I'm rating the book a 4 based on the first two parts which were very engaging and informative. The third part had some interesting ideas but lacked consistency.
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on 21 August 2016
This stimulating book addresses two fundamental ontological questions "Why is the world as such but not otherwise?" "Why does the world exist at all?"
The fact that the Multiverse theory, which is purely speculative and neither verifiable nor falsifiable, still survives and not dismissed within the scientific community is a good start. Tegmark in this extraordinary book amplifies the Multiverse theory.
I think William of Ockham (and the infinite number of copies of himself in the Multiverse) would have approved because far from complicating things & multiplying entities the idea of Multiverse simplifies ontology to "Whatever is possible does actually exist" and so removes the problem of contingency. We nolonger have to ask the question "Why is the world as such but not otherwise?"
But Multiverse is not Tegmark's original idea. What is breathtakingly original is that Tegmark takes a huge leap and says "Reality IS a mathematical structure". Again William of Ockham would have approved because, if true, this reduces the duality of object and its description to a single identity. This is truly elegant. And removes the question of "Why does our material world exist at all? Who created it?" Because now the material world is reduced - from stars to rock to atoms to subatomic particles - to a mathematical structure which, being a mathematical structure and therefore non-material, and from the Platonist point of view, is neither created nor can be destroyed. It simply IS.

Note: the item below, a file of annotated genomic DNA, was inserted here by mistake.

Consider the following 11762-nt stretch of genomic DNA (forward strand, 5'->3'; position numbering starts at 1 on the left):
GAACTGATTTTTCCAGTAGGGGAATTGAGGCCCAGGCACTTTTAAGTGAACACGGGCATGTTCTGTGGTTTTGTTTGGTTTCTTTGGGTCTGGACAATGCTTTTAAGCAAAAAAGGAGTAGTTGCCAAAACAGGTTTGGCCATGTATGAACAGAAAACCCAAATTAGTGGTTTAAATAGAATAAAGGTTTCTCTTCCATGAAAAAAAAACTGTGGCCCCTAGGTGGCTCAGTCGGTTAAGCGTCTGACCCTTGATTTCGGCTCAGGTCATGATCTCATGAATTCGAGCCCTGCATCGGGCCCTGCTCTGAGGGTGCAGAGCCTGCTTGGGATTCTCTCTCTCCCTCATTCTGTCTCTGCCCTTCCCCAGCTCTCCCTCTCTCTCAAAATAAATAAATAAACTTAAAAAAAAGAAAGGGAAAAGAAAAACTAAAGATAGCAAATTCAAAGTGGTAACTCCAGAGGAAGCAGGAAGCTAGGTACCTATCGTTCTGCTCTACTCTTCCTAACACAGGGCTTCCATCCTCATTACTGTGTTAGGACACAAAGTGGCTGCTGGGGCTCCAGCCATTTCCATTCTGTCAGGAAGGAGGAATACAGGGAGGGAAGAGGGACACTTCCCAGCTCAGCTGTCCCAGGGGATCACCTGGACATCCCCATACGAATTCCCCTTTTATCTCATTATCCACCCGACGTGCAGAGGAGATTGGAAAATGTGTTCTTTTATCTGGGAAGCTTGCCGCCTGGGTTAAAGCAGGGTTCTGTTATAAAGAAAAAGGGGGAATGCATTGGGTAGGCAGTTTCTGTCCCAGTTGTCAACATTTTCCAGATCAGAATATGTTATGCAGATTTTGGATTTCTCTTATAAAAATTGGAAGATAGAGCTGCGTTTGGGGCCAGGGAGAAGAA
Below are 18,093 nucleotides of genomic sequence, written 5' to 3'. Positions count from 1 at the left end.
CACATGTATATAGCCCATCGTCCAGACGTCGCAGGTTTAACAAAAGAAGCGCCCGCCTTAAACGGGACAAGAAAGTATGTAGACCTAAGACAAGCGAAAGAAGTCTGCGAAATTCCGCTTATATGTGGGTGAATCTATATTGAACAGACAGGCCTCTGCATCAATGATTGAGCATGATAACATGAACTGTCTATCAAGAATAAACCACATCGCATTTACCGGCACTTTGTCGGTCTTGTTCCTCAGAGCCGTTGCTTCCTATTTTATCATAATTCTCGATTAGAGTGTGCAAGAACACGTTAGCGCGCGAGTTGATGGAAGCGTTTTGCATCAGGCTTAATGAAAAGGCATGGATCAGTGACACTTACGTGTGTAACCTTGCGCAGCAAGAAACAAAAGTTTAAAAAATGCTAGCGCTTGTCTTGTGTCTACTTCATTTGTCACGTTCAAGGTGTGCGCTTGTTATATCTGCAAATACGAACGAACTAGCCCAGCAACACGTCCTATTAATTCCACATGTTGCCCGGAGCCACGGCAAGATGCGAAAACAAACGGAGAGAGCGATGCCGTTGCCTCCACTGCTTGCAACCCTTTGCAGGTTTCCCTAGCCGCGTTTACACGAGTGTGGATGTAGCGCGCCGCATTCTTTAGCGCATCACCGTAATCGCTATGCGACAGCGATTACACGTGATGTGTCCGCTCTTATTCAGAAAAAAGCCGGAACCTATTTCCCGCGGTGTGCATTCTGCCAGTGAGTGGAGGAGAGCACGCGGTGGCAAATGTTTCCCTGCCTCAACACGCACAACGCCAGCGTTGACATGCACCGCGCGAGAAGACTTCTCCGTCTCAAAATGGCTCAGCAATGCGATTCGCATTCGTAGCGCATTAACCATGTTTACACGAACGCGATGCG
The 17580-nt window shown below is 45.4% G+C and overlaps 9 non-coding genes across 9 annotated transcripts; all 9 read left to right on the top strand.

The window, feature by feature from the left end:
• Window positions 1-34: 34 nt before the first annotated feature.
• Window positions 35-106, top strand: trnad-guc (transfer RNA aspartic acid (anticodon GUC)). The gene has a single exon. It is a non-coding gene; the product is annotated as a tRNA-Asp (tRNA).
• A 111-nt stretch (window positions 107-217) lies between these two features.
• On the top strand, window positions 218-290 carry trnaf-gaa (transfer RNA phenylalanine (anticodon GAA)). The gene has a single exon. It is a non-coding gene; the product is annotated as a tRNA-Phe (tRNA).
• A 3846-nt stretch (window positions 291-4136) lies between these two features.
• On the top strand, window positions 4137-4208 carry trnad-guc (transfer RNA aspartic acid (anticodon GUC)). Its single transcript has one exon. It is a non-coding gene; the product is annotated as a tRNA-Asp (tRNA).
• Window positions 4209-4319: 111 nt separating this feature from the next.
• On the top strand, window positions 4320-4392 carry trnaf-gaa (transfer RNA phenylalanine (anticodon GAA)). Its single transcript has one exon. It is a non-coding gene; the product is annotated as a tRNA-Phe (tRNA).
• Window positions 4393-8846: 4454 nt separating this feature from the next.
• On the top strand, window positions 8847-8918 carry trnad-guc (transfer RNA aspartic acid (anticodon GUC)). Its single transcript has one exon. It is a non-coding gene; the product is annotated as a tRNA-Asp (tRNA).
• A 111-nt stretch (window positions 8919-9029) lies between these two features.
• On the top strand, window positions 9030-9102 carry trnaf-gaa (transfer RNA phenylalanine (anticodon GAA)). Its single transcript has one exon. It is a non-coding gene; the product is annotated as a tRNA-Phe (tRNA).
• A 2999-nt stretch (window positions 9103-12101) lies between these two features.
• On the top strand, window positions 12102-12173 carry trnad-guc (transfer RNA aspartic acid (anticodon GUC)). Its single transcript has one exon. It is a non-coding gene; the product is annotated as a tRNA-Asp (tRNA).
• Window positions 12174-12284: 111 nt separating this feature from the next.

Furthermore, Tegmark's Multiverse cannot just be the totality of permutation of a number of objects, for whatever the number of objects the question of contingency remains "Why these objects but not others?" Tegmark's Multiverse must therefore be relational, not quantitative.
Indeed, Tegmark's use of the concept of infinity would have been problematic if he meant quantity. But let infinity be achieved within, say, the decimal expansion of 'pi', then one segment of 'pi' will encode & realize all the properties of one world, another segment will encode & realize all the properties of another world, and so on.
In this non-material and relational world, reality as well as the description of reality coincide, which is Tegmark's core idea.
And because the properties of mathematical relations are unchangeable, contingency has been removed.
There remains the problem of consciousness. What I don't quite follow in the book is when Tegmark introduces, within the overall mathematical structure, a self-aware substructure that has subjective perceptions. He does this in order to account for consciousness & self-awareness.
For me the overall thesis stands. I read this extraordinary book not as a science book as such but one that has speculatively removed the problems of contingency and the necessity of God. It uses scientific ideas to address philosophical problems.